So yesterday when we were in danger of running out of bread, I started a rapid white loaf which I ‘knew’ would be ready hours ahead of the organic sourdough I’d kicked off the previous morning. Usually the sourdough takes around 24 hours. But something was up. While the yeast bread raced ahead and doubled in size as I answered the phone, the sourdough batter had produced a couple of sulky bubbles and then sat still and mournful on the stovetop. It didn’t even smell right – a developing loaf has a distinct and rather lovely smell; sharp with apple notes as a hipster wine-taster might say.

So I had a bright idea to kick start – or rather re-start the sourdough by putting it in a cool steamy oven for an hour. The recovery was not spectacular and by this time the dough had absorbed a good deal of extra water.

People often say they don’t have time to bake bread and I always reply that it doesn’t take much active input, but you do need to be there at the critical moments. Yesterday my capacity to recognise a critical moment deserted me entirely. While the blimp metastasised and set up mini loaves all over the kitchen, the sourdough looked more dead than alive. However, in the boom and bust economy of the modern bakery, the white loaf – which looked marvellous in the tin had, in fact, blown and the moment it hit the fierce steamy heat of the oven, collapsed with heat stroke. My sweat lashed face was etched with disappointment! (And if that doesn’t get me into Pseuds Corner there’s no justice in the world). [my superego is telling me that there’s no justice in the world].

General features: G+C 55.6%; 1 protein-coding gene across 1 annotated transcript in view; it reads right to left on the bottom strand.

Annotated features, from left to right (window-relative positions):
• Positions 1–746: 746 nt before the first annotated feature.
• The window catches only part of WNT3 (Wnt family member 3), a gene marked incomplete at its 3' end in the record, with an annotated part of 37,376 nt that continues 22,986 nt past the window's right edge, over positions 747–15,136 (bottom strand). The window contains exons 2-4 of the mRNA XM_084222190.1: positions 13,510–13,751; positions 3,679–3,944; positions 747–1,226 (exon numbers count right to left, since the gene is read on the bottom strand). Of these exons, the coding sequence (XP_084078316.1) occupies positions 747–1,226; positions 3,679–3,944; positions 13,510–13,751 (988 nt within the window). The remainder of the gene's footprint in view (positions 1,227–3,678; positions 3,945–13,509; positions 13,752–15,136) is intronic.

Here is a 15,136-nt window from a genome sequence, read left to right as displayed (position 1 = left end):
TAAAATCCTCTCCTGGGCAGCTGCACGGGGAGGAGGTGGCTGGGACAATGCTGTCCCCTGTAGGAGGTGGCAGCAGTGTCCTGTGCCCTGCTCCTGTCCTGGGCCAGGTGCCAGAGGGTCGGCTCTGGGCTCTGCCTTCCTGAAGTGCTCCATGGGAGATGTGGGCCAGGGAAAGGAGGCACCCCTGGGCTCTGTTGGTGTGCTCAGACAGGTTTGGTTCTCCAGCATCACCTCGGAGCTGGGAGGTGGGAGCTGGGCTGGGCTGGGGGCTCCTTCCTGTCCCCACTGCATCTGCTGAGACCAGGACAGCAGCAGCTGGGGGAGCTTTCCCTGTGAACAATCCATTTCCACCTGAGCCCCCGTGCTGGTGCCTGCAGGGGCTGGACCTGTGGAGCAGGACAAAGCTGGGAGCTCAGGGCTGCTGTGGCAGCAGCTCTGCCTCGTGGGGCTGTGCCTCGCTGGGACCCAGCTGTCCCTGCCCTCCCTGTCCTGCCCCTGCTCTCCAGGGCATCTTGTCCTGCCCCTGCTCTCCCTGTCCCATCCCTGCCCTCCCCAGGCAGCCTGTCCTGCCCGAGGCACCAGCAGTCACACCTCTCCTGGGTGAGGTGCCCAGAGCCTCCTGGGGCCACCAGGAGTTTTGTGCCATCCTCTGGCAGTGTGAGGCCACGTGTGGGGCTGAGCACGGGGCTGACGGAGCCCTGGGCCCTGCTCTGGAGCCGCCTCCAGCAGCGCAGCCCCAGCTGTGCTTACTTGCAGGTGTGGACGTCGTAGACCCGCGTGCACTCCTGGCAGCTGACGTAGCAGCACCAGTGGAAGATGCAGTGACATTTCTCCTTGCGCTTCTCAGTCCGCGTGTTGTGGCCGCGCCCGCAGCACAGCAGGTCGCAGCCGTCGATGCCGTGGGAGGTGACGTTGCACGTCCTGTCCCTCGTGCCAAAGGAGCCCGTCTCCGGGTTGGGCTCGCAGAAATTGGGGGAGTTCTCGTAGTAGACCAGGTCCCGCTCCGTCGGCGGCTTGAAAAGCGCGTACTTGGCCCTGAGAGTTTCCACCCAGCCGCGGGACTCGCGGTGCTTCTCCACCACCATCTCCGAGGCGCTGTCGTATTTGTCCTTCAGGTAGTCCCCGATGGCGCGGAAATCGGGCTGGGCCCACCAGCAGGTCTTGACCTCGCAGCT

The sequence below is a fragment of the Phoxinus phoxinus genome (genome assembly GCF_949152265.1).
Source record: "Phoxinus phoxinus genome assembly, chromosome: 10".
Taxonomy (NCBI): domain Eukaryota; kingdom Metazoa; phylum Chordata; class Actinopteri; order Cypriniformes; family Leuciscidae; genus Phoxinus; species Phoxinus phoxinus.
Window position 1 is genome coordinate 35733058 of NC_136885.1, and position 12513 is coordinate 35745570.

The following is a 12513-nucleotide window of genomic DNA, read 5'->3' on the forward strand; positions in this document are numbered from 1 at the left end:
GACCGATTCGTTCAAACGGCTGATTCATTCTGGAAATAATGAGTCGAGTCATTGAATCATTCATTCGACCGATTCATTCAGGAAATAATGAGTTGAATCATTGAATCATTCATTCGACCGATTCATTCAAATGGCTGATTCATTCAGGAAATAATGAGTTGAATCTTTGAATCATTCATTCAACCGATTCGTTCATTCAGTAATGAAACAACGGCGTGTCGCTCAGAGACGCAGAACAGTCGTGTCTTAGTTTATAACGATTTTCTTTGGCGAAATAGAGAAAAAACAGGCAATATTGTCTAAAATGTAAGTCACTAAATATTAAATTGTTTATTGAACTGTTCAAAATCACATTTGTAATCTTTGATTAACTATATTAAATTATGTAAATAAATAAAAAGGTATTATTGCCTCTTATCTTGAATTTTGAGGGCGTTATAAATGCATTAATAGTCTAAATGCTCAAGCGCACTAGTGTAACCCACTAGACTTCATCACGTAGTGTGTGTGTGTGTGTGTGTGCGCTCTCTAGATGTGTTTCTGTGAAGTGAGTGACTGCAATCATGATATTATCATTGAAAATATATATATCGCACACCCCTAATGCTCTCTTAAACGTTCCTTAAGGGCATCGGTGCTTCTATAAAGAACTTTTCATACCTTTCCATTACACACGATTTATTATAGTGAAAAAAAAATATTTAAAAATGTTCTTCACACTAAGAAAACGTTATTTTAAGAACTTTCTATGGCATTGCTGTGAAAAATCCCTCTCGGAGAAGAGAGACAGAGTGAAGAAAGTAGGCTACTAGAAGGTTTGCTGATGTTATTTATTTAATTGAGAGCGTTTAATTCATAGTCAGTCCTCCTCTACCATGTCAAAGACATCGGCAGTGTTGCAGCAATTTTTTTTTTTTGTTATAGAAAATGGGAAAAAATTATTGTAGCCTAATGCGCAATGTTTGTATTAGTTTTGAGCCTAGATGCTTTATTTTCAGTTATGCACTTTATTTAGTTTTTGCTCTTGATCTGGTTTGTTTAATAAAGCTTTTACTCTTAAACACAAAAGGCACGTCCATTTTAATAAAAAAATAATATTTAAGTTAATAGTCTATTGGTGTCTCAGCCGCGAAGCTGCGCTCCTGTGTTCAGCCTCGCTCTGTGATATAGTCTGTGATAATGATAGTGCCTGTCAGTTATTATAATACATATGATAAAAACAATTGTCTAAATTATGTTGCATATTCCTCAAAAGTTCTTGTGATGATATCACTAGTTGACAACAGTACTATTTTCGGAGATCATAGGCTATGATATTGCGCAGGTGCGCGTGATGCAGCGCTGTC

All my hopes were vested in the Shipton Mill loaf by this time, but it was cowering at the bottom of the banneton like an orphan sheep. So I did what all good farmers do and moved it to the cool oven, not sadly an Aga, but the Neff which was still cooling down from the Beast. After 36 hours the orphan loaf was creeping up to within an inch of the banneton top, but its steam immersion had given it a cracked surface through which I could see some very slack dough, and I wanted to go to bed anyway so I slammed it into the oven where it immediately pancaked. Half an hour later it was all over. I had managed to waste an entire day making two terrible loaves, one of which I hope will be sponsored by our dentist given its capacity to break teeth. He usually sponsors Easter eggs in schools but with the schools all closed by the pandemic he’ll have a bit of money left in his ‘income generation’ account.